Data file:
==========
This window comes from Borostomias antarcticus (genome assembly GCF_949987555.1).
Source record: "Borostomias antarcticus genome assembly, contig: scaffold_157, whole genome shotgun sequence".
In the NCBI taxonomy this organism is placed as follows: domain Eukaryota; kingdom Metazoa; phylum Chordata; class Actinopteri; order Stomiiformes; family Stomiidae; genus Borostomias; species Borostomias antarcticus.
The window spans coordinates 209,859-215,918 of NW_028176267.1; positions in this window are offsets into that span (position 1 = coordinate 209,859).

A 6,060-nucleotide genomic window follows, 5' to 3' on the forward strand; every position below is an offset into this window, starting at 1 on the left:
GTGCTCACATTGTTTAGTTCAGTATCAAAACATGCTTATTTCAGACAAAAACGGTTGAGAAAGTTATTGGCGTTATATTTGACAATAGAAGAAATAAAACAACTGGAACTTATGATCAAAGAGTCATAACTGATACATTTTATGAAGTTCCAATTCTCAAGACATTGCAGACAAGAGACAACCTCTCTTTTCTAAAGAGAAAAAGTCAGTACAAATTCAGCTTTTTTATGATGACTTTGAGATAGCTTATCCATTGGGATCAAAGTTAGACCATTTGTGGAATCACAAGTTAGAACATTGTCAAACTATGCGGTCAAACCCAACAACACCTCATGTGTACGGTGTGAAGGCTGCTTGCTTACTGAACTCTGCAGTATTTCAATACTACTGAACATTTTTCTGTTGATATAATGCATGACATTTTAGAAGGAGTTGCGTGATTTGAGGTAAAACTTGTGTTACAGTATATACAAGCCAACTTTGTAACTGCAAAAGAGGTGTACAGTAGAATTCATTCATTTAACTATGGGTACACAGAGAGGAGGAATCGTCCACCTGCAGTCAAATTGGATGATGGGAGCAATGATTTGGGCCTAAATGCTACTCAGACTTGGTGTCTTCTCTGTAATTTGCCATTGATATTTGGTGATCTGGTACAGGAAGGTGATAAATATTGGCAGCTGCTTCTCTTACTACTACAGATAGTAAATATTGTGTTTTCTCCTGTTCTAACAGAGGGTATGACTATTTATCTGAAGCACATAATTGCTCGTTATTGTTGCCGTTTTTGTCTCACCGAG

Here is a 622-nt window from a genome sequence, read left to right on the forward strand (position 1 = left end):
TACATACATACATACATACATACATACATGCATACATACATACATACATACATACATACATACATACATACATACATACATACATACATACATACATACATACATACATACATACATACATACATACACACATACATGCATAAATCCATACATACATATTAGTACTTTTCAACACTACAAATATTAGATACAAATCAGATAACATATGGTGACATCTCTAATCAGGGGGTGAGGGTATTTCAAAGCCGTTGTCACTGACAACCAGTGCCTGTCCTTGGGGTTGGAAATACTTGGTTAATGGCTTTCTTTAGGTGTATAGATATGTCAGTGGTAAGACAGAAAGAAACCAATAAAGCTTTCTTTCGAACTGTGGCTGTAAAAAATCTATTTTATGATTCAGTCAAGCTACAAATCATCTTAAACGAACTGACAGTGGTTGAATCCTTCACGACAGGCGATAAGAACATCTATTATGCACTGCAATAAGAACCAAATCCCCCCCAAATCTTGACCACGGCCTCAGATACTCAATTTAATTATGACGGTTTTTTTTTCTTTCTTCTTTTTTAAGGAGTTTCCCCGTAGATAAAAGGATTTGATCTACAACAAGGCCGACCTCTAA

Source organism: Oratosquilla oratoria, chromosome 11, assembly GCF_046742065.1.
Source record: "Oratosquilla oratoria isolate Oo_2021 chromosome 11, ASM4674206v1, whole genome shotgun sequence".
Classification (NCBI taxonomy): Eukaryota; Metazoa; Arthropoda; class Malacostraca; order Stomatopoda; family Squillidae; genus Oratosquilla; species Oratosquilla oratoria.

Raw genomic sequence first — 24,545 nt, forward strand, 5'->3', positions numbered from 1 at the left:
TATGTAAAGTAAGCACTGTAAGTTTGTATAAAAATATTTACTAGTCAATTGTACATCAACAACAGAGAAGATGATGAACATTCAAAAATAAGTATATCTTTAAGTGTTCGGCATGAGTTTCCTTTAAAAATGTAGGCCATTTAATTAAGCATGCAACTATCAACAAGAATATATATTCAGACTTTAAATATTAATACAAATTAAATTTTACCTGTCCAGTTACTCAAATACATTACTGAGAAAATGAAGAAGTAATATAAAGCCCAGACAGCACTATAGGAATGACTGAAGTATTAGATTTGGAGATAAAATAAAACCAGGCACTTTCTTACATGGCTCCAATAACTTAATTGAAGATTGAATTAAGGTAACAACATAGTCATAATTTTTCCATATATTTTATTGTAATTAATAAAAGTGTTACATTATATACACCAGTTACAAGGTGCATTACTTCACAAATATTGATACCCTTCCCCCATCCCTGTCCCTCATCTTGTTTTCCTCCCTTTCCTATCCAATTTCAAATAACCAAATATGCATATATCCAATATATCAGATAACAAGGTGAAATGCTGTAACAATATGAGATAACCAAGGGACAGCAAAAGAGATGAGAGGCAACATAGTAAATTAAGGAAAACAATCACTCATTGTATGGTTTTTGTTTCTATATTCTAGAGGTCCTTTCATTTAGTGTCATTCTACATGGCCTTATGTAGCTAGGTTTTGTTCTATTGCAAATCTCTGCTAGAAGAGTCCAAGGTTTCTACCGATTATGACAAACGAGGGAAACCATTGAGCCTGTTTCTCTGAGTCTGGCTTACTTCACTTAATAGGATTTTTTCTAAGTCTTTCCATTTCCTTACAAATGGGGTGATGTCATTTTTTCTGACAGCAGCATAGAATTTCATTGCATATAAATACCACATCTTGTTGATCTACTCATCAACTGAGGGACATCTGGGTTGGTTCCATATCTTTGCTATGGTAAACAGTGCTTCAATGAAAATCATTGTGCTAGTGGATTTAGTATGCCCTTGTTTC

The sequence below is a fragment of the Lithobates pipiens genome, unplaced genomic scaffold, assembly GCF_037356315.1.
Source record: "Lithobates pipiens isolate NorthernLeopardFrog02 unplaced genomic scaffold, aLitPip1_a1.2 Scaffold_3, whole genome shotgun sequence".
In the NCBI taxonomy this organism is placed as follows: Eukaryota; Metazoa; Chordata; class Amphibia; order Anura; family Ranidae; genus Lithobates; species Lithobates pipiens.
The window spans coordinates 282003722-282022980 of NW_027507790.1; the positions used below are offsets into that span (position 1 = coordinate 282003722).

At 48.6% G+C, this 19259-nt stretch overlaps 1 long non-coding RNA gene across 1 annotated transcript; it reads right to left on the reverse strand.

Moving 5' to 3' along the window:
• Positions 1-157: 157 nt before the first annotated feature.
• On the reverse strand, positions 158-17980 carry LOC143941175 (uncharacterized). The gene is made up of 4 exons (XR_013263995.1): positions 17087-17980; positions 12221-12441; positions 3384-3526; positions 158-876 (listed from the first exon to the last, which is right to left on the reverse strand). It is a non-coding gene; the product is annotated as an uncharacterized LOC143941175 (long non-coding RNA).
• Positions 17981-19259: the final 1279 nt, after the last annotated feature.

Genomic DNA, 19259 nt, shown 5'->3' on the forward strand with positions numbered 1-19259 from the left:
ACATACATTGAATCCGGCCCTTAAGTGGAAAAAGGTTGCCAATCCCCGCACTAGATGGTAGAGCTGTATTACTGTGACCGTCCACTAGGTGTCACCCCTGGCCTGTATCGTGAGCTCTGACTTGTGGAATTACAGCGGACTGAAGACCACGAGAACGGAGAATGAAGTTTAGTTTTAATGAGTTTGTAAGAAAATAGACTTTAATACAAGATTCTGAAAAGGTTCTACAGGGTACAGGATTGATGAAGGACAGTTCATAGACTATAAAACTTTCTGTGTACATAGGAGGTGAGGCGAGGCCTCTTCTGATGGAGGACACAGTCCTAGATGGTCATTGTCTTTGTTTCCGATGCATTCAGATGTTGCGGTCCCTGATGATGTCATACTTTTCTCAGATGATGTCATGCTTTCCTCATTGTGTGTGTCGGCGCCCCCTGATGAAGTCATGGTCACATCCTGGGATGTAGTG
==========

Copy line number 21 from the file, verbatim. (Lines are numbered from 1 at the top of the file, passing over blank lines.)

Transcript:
• On the reverse strand, positions 158-17980 carry LOC143941175 (uncharacterized). The gene is made up of 4 exons (XR_013263995.1): positions 17087-17980; positions 12221-12441; positions 3384-3526; positions 158-876 (listed from the first exon to the last, which is right to left on the reverse strand). It is a non-coding gene; the product is annotated as an uncharacterized LOC143941175 (long non-coding RNA).